to Ponder for
by Don Robinson
1998 a new study was initiated in the Great Smokey Mountains National Park.
in progress is called "All Taxa Biodiversity Inventory" or "ATBI".
No such study has ever
occurred in the United States. With
just two years of studies done the results are impressive.
are two examples:
biologists from around the country, IN ONE 24 HOUR PERIOD OF TIME,
706 species of moths and butterflies in the park.
300 of these have never been documented in the
Smokies. AT LEAST 26 ARE NEW TO
SCIENCE!!!!! Due to data
collected, in the 24 hour period,
scientists raised their moth and butterfly species estimates to potentially
occur in the park from 2000 to 3500!
Another long term study in progress is focusing on the parks spider population.
Only 40% of the collected specimens have been identified so far, and the
total tally has reached 474 species. 38
OF THESE ARE NEW TO SCIENCE!!!
Research will continue for the next 12-15 years with scientists estimates at
over 100,000 species of plants and animals to be identified.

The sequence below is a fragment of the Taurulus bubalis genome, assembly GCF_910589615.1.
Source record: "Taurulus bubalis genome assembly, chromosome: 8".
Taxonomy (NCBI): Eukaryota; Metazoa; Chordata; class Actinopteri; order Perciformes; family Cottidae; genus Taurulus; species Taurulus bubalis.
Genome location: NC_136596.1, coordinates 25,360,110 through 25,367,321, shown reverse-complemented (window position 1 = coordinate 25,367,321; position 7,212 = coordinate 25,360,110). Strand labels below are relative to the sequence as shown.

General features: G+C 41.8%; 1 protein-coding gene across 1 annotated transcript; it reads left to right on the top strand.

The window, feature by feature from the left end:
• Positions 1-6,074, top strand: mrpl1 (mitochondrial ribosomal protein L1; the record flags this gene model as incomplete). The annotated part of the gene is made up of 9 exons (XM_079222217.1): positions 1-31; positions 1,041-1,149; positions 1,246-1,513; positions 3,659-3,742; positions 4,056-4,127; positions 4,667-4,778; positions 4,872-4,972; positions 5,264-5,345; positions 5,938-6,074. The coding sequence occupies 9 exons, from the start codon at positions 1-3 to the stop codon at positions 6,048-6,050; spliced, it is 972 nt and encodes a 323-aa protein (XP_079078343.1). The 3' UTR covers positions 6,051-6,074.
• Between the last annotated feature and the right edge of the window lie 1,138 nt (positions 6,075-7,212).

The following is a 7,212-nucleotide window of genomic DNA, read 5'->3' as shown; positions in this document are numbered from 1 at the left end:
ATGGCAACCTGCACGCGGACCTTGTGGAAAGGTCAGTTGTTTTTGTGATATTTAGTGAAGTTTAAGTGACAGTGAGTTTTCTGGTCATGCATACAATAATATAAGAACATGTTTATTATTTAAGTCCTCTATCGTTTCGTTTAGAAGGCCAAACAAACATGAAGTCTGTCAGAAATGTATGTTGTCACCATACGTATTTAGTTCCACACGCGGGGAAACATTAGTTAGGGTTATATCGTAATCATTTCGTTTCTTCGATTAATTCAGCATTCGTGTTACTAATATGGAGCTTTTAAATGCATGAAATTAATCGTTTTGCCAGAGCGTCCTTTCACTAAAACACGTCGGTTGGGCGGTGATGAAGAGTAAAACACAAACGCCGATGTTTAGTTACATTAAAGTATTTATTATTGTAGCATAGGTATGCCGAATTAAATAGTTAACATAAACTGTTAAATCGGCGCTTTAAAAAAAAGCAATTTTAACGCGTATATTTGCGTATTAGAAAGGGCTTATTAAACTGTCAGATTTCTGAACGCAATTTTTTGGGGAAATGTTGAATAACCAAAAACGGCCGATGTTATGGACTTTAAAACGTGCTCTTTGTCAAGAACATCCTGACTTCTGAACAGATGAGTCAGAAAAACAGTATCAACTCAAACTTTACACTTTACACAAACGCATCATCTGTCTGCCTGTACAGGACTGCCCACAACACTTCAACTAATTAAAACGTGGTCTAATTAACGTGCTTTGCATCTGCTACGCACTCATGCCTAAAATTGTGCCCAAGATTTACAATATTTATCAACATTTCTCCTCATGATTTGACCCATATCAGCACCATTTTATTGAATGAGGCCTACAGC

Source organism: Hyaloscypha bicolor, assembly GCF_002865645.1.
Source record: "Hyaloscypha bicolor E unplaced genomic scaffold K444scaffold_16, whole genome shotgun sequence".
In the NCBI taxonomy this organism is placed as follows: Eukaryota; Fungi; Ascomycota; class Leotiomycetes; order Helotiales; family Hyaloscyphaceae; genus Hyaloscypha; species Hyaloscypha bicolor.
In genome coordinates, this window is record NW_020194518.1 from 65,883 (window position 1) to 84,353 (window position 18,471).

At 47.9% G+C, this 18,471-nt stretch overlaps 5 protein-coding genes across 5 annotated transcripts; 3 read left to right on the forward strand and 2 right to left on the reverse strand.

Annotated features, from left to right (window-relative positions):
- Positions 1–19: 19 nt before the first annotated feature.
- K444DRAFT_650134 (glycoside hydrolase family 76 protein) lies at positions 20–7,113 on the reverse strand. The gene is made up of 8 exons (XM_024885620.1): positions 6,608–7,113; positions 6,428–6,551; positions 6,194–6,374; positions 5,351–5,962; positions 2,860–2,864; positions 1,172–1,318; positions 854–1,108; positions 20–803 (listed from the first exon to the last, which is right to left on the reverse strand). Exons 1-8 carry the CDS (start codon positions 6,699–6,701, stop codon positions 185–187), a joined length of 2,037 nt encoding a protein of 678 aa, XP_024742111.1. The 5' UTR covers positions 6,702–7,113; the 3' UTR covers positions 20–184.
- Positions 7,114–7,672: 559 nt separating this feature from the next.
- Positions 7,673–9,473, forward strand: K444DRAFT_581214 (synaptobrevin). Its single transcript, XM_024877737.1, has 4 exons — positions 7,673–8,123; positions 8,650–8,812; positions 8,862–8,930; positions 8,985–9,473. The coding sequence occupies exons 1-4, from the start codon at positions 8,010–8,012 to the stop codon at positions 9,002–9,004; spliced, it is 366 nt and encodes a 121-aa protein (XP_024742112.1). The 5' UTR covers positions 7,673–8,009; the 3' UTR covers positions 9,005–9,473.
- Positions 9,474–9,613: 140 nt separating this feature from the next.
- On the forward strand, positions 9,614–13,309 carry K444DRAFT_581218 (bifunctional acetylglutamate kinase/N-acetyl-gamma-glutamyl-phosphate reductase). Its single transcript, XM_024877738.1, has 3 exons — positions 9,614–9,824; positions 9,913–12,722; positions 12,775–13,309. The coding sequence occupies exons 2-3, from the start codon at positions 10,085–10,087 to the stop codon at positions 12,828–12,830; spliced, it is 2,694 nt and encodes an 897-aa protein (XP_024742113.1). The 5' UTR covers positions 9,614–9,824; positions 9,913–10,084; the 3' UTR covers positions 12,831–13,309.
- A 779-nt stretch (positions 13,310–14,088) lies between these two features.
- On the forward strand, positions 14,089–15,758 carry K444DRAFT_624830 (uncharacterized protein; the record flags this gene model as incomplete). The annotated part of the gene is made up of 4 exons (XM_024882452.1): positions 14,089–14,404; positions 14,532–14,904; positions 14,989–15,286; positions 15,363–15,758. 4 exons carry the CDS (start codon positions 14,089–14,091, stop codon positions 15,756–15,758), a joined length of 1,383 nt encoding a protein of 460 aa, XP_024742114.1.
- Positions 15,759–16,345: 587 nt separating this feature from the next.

If this kind of data is being found in a national park that has been WELL
STUDIED since the 1800's, what other 'treasure troves' could exist that have
been overlooked or have yet to be found nation wide? With the upcoming 'true'
beginning of the next millennium, starting in January, this is something to
ponder for the new millennium.
This info was taken from the official newspaper of the Great Smokey Mountains
National Park called "Smokies Guide". The guide is produced by the Great Smokey Mountains Natural
History Association and Great Smokey Mountains National Park four times a year.
For more info on the study, or the guide, contact:
Great Smokey Mountains Natural History Association, 115 Park Headquarters
Road, Gatlinburg, Tn. 37738, (865) 436-7318
or Friends of the GSMNP, 130 W. Bruce Street, Sevierville, Tn. 37862
note: If this can occur in a well
documented national park like the Great Smokey Mountains - just imagine all the
species in Florida that have been overlooked!
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